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Who Enforces CWB Election Rules?

The Canadian Wheat Board’s (CWB) election co-ordinator says it’s not up to him to determine if the five Conservative MPs who urged voters to vote for open-market candidates in the CWB elections last year should have registered as third-party interveners.

“There’s really no ability for the election co-ordinator to do any investigative function,” Ian Craven said in an interview March 10. “We were not able to get any guidance (on the MPs actions) that was very conclusive, and at the end of the day, we felt we were going to have to leave that issue up to somebody else to determine.”

If it’s not the election co-ordinator’s job, whose is it?

Probably not the CWB’s, at least not directly, since the reason for hiring an election coordinator is to keep the CWB at arm’s length during elections.

The election regulations under the CWB Act point to the election co-ordinator, stating in part, that the “co-ordinator shall ensure that the conduct and management of the election of directors is conducted fairly, impartially and in accordance with the act and the regulations.”

The CWB agrees with Craven, said corporate secretary, Deborah Harri.

“The co-ordinator doesn’t have that kind of power, but that’s one of the issues that we’re going to be looking at in our own review (of election regulations),” she said.

The CWB will then make recommendations to the federal government on how to improve the elections which alternate between even-and odd-numbered CWB districts every two years.

In contrast, during the 2000 CWB election Craven’s predecessor, Peter Eckersley, believed he had the power to identify third-party interveners and did. But when the group he fingered didn’t comply, the question then became who enforces the regulations and how?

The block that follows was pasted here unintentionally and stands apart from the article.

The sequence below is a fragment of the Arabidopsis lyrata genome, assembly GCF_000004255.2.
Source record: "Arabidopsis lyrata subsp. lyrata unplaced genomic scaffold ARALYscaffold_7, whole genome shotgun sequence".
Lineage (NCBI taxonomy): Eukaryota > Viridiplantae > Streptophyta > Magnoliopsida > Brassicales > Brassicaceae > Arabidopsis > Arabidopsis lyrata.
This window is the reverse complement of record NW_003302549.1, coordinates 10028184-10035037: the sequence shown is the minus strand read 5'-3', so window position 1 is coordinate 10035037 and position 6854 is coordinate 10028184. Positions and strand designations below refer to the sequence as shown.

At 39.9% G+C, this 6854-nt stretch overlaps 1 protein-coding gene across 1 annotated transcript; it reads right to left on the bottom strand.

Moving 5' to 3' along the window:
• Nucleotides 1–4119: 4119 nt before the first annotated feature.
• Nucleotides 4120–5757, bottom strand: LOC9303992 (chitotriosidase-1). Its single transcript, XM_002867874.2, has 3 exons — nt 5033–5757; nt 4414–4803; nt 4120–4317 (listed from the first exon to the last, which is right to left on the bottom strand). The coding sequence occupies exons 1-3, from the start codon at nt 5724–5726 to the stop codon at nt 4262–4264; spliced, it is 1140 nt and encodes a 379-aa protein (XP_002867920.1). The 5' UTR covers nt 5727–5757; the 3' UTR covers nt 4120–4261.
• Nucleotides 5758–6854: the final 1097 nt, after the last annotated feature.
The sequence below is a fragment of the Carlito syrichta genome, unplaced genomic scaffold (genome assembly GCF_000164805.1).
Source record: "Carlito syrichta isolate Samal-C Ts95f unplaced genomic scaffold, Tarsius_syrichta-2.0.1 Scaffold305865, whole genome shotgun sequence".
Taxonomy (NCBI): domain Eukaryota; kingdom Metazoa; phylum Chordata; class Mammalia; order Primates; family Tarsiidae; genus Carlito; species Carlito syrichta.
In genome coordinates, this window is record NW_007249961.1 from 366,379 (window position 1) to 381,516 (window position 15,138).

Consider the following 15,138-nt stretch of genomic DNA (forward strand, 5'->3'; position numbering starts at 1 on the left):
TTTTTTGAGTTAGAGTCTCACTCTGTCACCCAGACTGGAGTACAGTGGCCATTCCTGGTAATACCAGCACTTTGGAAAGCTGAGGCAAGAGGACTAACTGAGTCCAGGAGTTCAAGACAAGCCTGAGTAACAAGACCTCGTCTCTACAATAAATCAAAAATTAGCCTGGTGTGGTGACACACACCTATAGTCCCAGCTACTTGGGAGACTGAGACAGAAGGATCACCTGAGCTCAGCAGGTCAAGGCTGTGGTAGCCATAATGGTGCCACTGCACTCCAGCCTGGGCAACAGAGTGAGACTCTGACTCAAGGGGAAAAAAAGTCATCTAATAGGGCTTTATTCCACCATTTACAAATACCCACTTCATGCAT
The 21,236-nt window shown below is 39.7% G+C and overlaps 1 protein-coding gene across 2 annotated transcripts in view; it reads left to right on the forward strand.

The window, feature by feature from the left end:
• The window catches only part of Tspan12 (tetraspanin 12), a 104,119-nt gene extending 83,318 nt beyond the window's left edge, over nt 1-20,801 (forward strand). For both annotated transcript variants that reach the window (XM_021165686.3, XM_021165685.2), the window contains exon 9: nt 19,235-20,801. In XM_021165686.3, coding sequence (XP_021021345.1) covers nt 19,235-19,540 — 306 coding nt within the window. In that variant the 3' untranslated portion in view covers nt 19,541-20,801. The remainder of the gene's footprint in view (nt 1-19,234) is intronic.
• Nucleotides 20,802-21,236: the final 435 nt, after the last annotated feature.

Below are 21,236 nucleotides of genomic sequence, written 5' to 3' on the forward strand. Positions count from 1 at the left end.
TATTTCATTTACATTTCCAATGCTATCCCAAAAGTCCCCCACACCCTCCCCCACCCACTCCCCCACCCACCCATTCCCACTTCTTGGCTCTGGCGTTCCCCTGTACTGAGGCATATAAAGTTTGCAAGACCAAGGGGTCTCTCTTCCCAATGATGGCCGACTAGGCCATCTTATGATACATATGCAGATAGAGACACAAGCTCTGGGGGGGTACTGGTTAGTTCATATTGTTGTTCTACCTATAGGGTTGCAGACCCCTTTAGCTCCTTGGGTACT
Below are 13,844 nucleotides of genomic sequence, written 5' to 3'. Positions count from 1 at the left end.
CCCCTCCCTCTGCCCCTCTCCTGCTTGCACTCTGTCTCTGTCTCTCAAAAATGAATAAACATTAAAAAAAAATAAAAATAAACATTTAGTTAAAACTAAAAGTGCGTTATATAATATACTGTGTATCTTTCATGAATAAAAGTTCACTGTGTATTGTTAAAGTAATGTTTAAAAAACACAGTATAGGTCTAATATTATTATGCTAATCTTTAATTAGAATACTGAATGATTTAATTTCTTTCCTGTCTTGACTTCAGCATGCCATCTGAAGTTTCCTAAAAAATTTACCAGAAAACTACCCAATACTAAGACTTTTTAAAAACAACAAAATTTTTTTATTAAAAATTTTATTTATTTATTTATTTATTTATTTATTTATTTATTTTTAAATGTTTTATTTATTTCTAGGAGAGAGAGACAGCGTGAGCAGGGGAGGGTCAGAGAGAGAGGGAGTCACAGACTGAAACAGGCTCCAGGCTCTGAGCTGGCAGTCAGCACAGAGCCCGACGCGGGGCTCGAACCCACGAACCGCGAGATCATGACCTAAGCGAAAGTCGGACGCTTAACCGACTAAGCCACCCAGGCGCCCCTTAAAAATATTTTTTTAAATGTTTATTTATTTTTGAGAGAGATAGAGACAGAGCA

More than eight years later there’s still no answer, although the CWB acknowledges gaps in the election regulations need filling. Either the election coordinator has the authority to enforce the rules but doesn’t want to, or the regulations need to be clarified and strengthened.

The National Farmers Union and the Western Canadian Wheat Growers Association, which agree on little, have never liked the co-ordinator system. Both have said Elections Canada should oversee CWB elections. But in 2005, a government-appointed election review panel said Elections Canada doesn’t have that mandate.

Included among its 14 recommendations the farmer-panel said the CWB’s board of directors should replace the election co-ordinator with an “independent election commissioner,” with his or her own budget.

“The independent election commissioner will promote the autonomy, transparency and integrity of the electoral system,” the panel’s report says. “This power does not exist in the current system to enforce election rules and regulations.”

None of the recommendations has been implemented, but not for a lack of trying, according to, David Anderson, parliamentary secretary to the minister of natural resource. The government responded by tabling Bill C-57 last May. “The opposition refused to let this bill pass,” Anderson said in an e-mail.

However, C-57 proposed only one change. Instead of all actual producers and interested parties getting to vote, only actual producers who produced at least 120 tonnes of grain in either of the two previous completed crop years would get a ballot.

(The panel recommended the threshold be 40 tonnes.)

Ian Wishart, president of Keystone Agricultural Producers, says it’s important that the election rules are enforced to ensure the integrity of the outcome. But he opposes opening the CWB Act under a government so hostile to the CWB.

“I can’t see them being friendly to put in the changes that we would need to clarify this without trying to slip something else in,” he said. “Just look at all the things they slipped in with this incentive budget that didn’t need to be there.”

Craven said he will soon hand over his election report to Ian White, the CWB’s president and CEO. The report will become public, but Craven and the CWB are at odds over whose responsibility it is to distribute it. Craven says it’s up to the CWB, while CWB spokeswoman Maureen Fitzhenry says it’s the election co-ordinator’s job.

The co-ordinator’s website was recently shut down. If the co-ordinator distributes the report, presumably the website will be reopened. [email protected]

About the author


Allan Dawson

Allan Dawson is a reporter with the Manitoba Co-operator based near Miami, Man. Covering agriculture since 1980, Dawson has spent most of his career with the Co-operator except for several years with Farmers’ Independent Weekly and before that a Morden-Winkler area radio station.



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